Ten remarks about a murder
1- If those who killed the prominent Lebanese journalist and lawmaker Gibran Tueni are the same than those who faxed to Reuters the message saying “the same fate awaited other opponents of Arabism in Lebanon”, then Arabism is in a very bad position, for after islam it is now its turn to be charged of all the crimes that occur, true or illusory. Moreover, the message of the so-called “Strugglers for the Unity and Freedom of the Levant”- a group so far unknown – suggests that Tueni was an opponent to Lebanon’s arabism, which is a grave distortion of the reality, as the man was one of the best arabic writers indeed . Yet, it seems that what was intended actually by the term “arabism” is “Syrianism” – perhaps even baathism . Tueni made no secret of his opposition to Syria’s influence in his country, though. That was almost all what he had to be accounted for concerning this topic. Otherwise, he refused to confound arabism with syria or the Baath as he refused the confusion between Syria and Lebanon, which some people in the region hold as “the Great Syria”.
2- As it is still difficult to verify the authenticity of the message, and further to link it to a real group responsible of the murder, Damascus sounds to be the suspect number 1.
3- Those who perpetrated the assassination ostensibly expected such a result: that Syria be the suspect n°1, because in the absence of evidence, such would be the “obvious” issue. Tueni was very aggressive towards Syria in his writings. The latest of his stories was asking the international community for investigating the perpetration of a genocide in Lebanon by the Syrians (the collective graves of ‘Anjar’).
4- Too much “obviousness” pointing out to Syria is neither the evidence that Damascus is the mastermind behind the murder nor the evidence of the opposite, though. For once, the classic detective question for whom the crime is profitable? is either too obviously applicable to Syria, or does not fit at all the Syrian case.
5- The previous question seems to be quite applicable to Syria, because it is against its influence in Lebanon that Tueni was fighting, and he was not the less powerful of its opponents. Thus, some inside the Syrian intelligence nomenklatura might have thought that Tueni had to be silenced.
6- Yet, because precisely of that “obvious interest” in silencing one of the most influent opponents to Syria, the question does not fit in the Syrian case, already oveloaded by grave charges concerning al Hariri murder, and singled out by the Bush administration as relatively responsible of the terrorists’ infiltration across the borders to Iraq. All of which made of Syria an eventual “next target”, on the agenda of the US military establishment, as many Arab observers contend.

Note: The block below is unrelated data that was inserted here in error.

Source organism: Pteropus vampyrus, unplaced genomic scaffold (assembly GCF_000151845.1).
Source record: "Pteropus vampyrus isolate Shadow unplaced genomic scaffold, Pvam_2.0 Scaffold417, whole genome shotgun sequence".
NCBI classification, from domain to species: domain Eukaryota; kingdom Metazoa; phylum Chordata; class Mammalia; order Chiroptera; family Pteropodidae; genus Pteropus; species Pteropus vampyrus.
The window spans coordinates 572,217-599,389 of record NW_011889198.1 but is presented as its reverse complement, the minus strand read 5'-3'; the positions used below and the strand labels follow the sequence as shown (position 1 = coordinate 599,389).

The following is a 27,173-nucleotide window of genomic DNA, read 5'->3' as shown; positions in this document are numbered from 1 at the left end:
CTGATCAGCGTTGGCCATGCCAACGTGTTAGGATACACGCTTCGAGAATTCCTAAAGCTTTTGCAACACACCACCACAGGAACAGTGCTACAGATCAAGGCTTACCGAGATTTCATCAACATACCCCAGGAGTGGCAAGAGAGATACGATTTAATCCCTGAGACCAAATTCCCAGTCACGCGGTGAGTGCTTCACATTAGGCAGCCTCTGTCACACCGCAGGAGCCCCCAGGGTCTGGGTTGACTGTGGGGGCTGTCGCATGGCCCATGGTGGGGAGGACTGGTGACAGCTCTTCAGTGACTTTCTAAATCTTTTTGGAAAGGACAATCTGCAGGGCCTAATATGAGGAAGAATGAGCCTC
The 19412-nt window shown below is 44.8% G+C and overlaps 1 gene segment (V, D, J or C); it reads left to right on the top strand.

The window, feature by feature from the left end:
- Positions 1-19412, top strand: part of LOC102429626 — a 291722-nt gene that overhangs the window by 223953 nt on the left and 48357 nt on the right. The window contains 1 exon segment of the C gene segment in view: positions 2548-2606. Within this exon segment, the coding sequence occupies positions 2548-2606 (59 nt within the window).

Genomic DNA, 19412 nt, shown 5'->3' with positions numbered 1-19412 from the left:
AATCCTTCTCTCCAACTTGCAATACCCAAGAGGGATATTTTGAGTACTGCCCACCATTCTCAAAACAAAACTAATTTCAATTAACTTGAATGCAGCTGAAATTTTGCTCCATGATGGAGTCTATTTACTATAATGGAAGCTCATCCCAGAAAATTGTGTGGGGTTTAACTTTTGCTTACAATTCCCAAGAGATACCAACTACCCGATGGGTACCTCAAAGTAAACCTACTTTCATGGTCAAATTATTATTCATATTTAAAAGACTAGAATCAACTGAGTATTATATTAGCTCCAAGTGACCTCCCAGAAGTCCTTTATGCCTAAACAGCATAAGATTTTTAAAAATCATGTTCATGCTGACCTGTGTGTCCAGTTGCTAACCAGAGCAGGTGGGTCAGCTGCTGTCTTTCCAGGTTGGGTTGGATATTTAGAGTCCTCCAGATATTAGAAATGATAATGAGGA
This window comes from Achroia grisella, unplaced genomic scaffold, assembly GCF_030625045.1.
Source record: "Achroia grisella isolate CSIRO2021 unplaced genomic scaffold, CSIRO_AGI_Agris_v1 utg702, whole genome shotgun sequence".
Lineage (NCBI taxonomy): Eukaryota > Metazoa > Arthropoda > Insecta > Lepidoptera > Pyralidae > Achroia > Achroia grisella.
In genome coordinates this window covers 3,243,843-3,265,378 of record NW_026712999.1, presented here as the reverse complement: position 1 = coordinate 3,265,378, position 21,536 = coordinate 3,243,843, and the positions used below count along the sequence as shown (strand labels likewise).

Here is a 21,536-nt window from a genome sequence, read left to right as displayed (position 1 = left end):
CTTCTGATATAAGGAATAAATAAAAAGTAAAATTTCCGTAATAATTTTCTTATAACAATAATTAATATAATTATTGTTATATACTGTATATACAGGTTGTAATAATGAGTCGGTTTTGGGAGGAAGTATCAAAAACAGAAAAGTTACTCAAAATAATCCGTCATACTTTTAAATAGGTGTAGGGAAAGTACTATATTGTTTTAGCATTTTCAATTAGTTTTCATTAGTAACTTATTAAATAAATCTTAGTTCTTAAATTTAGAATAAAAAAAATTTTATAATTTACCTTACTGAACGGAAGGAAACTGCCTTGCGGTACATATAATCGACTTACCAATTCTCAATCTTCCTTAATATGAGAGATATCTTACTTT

7- Two ways of behaviour might thus be chosen by the Syrians: the first is to try a way out of the Lebanese quagmire, after pulling out their troops, by trying to gain credibility with the Bush administration, somehow like what did Gaddafi when he bargained peace and stability for his regime against giving up his program of non-traditional weaponry. This choice is however dependent on Washington’s good will. And the latter does not seem in a hurry as to accept such a deal, unless a package including a deal with Israel is admitted.
The second, is a hardline new turn emphasizing the traditional positions of the most extremist wing of the Baath party, concerning all the issues at stake: internal and external. Such a choice would find indeed its denfenders among the die-hards of the party.
8- Since the first choice implies conciliation, compromise and flexibility, it is unlikely that those who defend this approach would accept to jeopardise their choice with such practices as political assassinations and other dirty meddlings and obscure involvements with regional politics.
9- It ensues that if the judiciary investigation proves any connection between Syria and the assassination of al former Prime Minister Hariri and Gibran Tueni, such a result would imply also a de facto victory of the hardline wing of the Baath party, rejecting any compromise or any concession to the US administration and deeply convinced of the necessity to avenge the Syrian “humiliation “ in Lebanon, not to say anything of what is thought to be an “arab humiliation” in Iraq, in Palestine and in the Golan.
10- If none of these hypotheses seems easy to prove, there is indeed another that has been pointed out since the first hour following the murder: Many parties want actually Syria to be accused and punished, among them, Israel. Those who defend this hypothesis, say that the current regime in Damascus is a real thorn in Sharon’s foot. The latter has been able to get rid of Arafat but did not find a way to isolate Assad. Syria is still present as an influent actor in the Arab system, and although its President is connected to the Baathist ideology not very acceptable in the Gulf and other Arab countries, he has still the ear of some powerful heads of State, such as king Abdallah of Saudi Arabia or Husni Mubarak of Egypt. This situation, say the defenders of the Israel hypothesis, has to be changed for the convenience of Israel: nothing could thus afflict the Syrian image more than a series of murders victimising those among the Lebanese elite known to be opposing Syria.